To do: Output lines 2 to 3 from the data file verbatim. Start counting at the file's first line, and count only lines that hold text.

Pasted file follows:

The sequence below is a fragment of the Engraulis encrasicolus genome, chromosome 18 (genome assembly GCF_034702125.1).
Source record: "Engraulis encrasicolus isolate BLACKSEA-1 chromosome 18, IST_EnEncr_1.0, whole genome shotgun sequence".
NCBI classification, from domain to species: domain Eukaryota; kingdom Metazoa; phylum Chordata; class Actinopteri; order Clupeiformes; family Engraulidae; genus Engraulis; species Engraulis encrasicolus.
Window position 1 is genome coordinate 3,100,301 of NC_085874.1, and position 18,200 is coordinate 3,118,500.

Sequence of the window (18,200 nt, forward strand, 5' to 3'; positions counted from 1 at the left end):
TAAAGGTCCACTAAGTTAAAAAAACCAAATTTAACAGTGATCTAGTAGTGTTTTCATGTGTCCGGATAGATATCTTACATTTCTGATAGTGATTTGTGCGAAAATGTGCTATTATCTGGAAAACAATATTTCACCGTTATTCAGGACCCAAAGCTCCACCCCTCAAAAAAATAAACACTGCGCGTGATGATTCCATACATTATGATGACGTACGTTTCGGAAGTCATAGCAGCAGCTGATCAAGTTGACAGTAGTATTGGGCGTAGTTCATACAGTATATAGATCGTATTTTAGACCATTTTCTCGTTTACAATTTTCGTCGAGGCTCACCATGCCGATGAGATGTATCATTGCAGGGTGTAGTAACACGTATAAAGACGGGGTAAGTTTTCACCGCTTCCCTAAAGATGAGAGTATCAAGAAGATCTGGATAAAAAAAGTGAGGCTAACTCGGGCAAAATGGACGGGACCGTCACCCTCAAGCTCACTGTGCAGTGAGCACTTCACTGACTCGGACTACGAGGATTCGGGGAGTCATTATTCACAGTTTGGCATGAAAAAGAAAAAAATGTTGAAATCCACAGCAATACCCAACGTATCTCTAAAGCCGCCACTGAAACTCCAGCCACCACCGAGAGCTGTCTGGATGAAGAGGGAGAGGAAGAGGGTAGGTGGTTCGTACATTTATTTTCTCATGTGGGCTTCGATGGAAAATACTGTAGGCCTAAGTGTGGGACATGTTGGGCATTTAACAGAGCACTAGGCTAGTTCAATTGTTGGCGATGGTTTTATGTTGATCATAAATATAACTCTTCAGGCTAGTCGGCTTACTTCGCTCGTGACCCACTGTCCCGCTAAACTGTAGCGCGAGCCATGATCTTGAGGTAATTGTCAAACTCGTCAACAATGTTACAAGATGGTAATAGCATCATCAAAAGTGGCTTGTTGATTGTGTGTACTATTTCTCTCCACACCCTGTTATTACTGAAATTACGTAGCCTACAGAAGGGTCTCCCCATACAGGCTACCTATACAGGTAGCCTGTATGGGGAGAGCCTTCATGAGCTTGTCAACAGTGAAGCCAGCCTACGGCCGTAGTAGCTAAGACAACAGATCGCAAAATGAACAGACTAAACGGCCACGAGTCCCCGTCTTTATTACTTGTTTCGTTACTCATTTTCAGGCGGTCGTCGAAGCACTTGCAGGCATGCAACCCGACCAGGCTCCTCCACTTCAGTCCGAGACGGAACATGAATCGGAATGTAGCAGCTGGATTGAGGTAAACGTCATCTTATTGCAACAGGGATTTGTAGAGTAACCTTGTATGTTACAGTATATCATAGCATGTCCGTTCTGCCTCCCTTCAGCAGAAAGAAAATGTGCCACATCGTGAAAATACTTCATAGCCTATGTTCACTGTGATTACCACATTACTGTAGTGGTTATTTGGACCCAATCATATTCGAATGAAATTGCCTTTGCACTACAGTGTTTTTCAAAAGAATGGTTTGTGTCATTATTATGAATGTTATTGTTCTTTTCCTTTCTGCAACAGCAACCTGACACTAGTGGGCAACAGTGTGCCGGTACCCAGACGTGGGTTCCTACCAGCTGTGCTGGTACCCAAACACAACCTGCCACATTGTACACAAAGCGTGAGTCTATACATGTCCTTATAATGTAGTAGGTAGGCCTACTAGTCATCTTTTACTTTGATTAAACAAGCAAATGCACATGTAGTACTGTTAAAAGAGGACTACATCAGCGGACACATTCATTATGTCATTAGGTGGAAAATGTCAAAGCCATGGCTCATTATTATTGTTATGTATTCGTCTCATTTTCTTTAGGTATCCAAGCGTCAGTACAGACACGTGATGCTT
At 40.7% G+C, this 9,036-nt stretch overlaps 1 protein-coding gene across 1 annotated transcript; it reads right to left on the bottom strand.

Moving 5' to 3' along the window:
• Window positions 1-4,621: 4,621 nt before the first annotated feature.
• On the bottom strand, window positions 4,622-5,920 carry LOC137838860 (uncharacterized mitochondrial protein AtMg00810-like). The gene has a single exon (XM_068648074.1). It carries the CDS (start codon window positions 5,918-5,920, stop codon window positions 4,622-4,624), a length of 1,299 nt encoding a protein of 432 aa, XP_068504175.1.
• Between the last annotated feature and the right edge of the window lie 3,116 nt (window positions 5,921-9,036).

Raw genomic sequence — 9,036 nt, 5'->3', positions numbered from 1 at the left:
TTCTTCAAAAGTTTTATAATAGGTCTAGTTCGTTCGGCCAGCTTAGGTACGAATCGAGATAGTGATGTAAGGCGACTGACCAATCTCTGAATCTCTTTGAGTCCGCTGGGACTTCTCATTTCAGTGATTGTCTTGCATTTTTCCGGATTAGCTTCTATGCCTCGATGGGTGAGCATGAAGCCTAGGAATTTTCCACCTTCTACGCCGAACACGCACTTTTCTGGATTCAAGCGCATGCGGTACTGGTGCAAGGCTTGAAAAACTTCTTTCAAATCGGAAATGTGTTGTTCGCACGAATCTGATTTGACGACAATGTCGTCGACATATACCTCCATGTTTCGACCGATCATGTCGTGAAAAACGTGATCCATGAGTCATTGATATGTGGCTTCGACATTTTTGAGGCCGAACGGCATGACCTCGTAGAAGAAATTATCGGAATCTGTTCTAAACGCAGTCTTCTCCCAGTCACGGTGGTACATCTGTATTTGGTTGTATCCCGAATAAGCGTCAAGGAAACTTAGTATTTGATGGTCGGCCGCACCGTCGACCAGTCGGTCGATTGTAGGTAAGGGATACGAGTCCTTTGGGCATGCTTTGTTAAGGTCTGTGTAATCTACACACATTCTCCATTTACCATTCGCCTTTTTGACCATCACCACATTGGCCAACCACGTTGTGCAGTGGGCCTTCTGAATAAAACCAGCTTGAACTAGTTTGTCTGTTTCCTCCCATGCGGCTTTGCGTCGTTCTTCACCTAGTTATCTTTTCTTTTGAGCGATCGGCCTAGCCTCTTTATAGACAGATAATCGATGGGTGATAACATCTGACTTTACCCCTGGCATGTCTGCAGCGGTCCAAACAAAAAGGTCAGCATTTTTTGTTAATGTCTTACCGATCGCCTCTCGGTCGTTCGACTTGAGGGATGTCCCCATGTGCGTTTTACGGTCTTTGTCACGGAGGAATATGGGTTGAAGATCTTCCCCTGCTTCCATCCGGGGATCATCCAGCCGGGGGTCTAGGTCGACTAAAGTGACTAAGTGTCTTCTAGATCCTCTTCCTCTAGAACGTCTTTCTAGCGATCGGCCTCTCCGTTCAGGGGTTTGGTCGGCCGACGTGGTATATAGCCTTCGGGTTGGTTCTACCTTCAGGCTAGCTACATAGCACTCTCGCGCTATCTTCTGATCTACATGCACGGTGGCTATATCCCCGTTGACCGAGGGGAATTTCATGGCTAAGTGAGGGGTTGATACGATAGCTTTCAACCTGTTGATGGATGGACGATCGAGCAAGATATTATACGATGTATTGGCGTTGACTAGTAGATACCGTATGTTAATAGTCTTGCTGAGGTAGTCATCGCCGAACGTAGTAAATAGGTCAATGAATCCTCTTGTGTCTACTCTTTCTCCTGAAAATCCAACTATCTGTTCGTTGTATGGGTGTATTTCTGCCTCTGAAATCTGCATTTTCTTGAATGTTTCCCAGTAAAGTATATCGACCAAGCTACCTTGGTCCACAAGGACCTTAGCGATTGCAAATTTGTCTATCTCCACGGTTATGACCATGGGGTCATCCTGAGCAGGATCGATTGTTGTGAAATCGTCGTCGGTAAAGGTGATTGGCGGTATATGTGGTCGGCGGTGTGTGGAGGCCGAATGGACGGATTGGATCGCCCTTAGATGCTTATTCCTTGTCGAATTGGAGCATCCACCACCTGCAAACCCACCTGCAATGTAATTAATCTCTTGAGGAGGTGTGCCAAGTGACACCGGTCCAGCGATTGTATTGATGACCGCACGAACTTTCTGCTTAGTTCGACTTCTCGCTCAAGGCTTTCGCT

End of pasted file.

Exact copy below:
Source record: "Engraulis encrasicolus isolate BLACKSEA-1 chromosome 18, IST_EnEncr_1.0, whole genome shotgun sequence".
NCBI classification, from domain to species: domain Eukaryota; kingdom Metazoa; phylum Chordata; class Actinopteri; order Clupeiformes; family Engraulidae; genus Engraulis; species Engraulis encrasicolus.